Courts Reluctant to Order “Compassionate Release” of Inmates During COVID Pandemic
Federal and New Jersey State Courts are reluctant to release prison inmates in the face of the COVID-19 outbreak, citing what they deem to be adequate measures by prison authorities to protect inmates and to grant early release under existing programs.
On June 4, the Supreme Court of New Jersey unanimously denied an application for the release of inmates with less than 12 months of their term left, inmates eligible for parole, and inmates at risk of serious illness or death, which was filed by the American Civil Liberties Union of New Jersey (“ACLU-NJ”) and Office of the Public Defender (“OPD”).
The Court noted that Executive Order 124 (the “EO”), issued by Governor Murphy after the motion was filed, directed the New Jersey Department of Corrections (“DOC”) to consider parole or emergency temporary medical home confinement (medical furlough) for certain classes of inmates: those 60 and older, those with underlying medical conditions that put them at risk of serious illness or death from COVID-19, those who have been denied parole within the last year, and those within 90 days of parole eligibility or maximum sentence. Of 2,500 inmates eligible and willing to participate in the EO program, more than 400 have been released to date. The Court deemed the efforts resulting from EO to be sufficient to deny the broad relief requested by the motion. However, the Court ordered additional provisions to protect due process rights. First, inmates must be permitted to submit a written statement to support their request for furlough, and the OPD must be provided with a list of eligible inmates. Second, inmates who are denied medical furlough must be provided with an individualized written statement of reasons for the denial (inmates who are denied parole are already provided with such a statement). Third, inmates must be allowed to respond in writing to the statement of reasons, and the DOC must consider such response before issuing a final decision. Finally, an inmate may appeal a final decision to the Appellate Division, with the standard of review being deferential to the agency’s decision, which will stand unless deemed arbitrary, capricious, or unreasonable. The Court ordered such appeals to follow an expedited schedule, with briefs due within three days of the notice of appeal and a decision due three days later.
The Court noted that Court Rule 3:21-10(b)(2) still authorizes courts to modify an individual inmate’s sentence due to illness or infirmity, including inmates who are not eligible for relief under the EO. The Court also held that inmates seeking relief under the Rule need not exhaust administrative remedies, such as the EO parole/medical furlough review, to apply to the court for relief. The Court also ordered an expedited schedule for such motions, with a return date five days after filing and a decision three days later.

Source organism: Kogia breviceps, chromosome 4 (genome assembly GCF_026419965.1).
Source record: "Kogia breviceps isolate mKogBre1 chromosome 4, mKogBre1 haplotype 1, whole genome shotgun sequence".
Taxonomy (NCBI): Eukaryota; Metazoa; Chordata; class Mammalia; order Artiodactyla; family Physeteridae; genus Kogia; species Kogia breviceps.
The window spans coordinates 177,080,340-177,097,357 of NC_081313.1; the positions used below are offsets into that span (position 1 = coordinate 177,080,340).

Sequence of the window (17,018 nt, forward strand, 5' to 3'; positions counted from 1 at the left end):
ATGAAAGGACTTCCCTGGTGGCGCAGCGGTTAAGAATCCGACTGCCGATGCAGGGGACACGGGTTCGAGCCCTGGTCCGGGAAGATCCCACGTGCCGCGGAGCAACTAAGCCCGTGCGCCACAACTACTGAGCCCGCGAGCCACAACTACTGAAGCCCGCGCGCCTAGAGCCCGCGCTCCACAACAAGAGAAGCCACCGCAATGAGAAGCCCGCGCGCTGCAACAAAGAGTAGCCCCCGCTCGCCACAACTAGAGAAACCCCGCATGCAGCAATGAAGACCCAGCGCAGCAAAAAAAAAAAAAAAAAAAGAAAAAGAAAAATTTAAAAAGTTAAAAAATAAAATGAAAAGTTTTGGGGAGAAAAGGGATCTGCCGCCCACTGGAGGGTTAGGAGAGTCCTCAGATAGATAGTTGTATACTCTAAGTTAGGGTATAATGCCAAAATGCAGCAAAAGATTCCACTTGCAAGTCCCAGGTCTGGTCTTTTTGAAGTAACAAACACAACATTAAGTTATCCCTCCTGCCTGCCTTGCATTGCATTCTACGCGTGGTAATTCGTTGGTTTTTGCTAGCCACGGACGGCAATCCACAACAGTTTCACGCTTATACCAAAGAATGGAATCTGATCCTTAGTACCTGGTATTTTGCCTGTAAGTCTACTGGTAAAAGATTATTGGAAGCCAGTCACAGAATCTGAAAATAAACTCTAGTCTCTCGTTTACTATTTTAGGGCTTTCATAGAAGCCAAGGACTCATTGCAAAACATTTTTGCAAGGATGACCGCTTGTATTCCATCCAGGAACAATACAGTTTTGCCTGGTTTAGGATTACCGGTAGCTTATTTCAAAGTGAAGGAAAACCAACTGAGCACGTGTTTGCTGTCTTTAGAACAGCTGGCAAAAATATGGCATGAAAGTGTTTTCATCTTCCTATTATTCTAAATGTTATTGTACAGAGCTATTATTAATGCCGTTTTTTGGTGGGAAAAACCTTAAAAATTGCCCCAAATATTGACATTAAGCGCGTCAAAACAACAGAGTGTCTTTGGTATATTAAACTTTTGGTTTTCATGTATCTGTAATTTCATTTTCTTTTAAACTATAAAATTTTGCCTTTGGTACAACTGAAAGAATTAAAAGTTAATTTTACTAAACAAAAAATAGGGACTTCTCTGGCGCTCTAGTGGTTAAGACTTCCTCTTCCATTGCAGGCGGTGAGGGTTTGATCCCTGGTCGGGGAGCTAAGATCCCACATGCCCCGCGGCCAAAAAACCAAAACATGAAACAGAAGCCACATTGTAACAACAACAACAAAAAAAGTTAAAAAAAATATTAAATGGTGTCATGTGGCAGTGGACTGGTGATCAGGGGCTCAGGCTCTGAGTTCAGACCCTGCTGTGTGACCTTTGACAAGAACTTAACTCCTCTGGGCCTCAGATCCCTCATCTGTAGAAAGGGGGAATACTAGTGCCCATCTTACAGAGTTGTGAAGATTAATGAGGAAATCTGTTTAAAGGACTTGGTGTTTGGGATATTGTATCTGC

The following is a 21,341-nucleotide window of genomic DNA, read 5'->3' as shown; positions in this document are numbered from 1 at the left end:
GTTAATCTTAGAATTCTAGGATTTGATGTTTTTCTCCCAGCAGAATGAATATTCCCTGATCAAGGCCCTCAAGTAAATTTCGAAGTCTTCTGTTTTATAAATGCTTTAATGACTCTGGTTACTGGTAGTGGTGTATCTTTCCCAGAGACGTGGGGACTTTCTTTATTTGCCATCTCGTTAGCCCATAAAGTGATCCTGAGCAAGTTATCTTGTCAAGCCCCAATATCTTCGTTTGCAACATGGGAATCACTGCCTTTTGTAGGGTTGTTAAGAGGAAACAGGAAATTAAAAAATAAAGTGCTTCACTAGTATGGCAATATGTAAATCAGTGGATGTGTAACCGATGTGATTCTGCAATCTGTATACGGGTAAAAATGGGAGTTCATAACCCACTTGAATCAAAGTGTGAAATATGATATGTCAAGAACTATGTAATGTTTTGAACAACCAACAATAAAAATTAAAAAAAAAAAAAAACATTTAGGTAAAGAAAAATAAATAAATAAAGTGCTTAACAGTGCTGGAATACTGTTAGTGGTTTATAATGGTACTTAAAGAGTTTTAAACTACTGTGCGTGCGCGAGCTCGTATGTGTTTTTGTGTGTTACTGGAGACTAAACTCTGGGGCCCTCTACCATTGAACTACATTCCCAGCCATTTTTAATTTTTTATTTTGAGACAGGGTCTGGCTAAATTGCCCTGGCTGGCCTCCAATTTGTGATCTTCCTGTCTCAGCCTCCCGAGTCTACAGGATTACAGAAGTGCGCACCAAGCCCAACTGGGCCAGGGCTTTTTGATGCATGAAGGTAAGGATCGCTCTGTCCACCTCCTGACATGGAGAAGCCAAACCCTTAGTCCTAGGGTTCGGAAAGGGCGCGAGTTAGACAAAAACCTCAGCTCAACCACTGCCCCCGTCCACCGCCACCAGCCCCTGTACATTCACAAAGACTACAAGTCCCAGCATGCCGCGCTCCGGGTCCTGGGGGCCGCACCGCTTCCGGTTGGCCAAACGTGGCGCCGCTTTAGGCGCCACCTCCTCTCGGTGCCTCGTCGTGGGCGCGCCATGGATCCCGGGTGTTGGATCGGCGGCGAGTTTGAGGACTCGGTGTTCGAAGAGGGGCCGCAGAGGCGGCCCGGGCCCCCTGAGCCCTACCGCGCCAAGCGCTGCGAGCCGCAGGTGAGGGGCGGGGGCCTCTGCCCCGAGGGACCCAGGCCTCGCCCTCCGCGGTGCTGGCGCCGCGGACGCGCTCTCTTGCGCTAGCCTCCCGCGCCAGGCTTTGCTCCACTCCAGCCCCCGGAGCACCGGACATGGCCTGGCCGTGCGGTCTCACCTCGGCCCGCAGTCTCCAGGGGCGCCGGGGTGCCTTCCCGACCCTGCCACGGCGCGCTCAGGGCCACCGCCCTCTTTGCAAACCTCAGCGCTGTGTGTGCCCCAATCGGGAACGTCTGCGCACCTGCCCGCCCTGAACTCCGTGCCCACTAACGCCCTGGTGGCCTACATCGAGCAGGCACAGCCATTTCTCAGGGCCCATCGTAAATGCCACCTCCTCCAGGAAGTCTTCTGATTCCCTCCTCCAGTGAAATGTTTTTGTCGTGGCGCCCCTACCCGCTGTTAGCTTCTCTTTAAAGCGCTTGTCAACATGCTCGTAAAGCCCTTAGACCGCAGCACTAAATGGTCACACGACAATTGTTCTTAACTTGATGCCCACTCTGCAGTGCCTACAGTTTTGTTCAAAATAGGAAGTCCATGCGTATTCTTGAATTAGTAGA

Federal courts in the District of New Jersey also have largely denied requests for relief. It is reported that some fifty COVID-related motions for modifications of sentence have been filed in the District. It is believed that approximately four were unopposed by the U.S. Attorney’s Office and granted by the court to date, and only one motion which the USAO opposed has been granted.
The reluctance of courts to release state and federal prison inmates comes after early successful efforts to release county jail inmates. In March, a motion filed by the ACLU and OPD resulted in a Consent Order, joined by New Jersey State agencies, to release inmates who were serving county jail time as a condition of probation or for municipal court convictions of fourth-degree and lower offenses. (See our previous post.) Approximately 700 county jail inmates were released within a week of that Consent Order.
The recent court denials do not foreclose all hope for at-risk individuals who are incarcerated. The courts remain an option for potential relief on a case-by-case basis. Inmates who may be eligible for relief should obtain counsel to advocate on their behalf with prison officials and courts to protect their rights, their health, and their lives.
As of June 5, 2020, the U.S. BOP reports that 5,674 inmates have tested positive for COVID-19, 1,993 are currently positive, 3,681 have recovered, and 75 have died. The N.J. DOC reports that 2,155 state prison inmates and 777 staff have tested positive for COVID-19, and 46 inmates have died.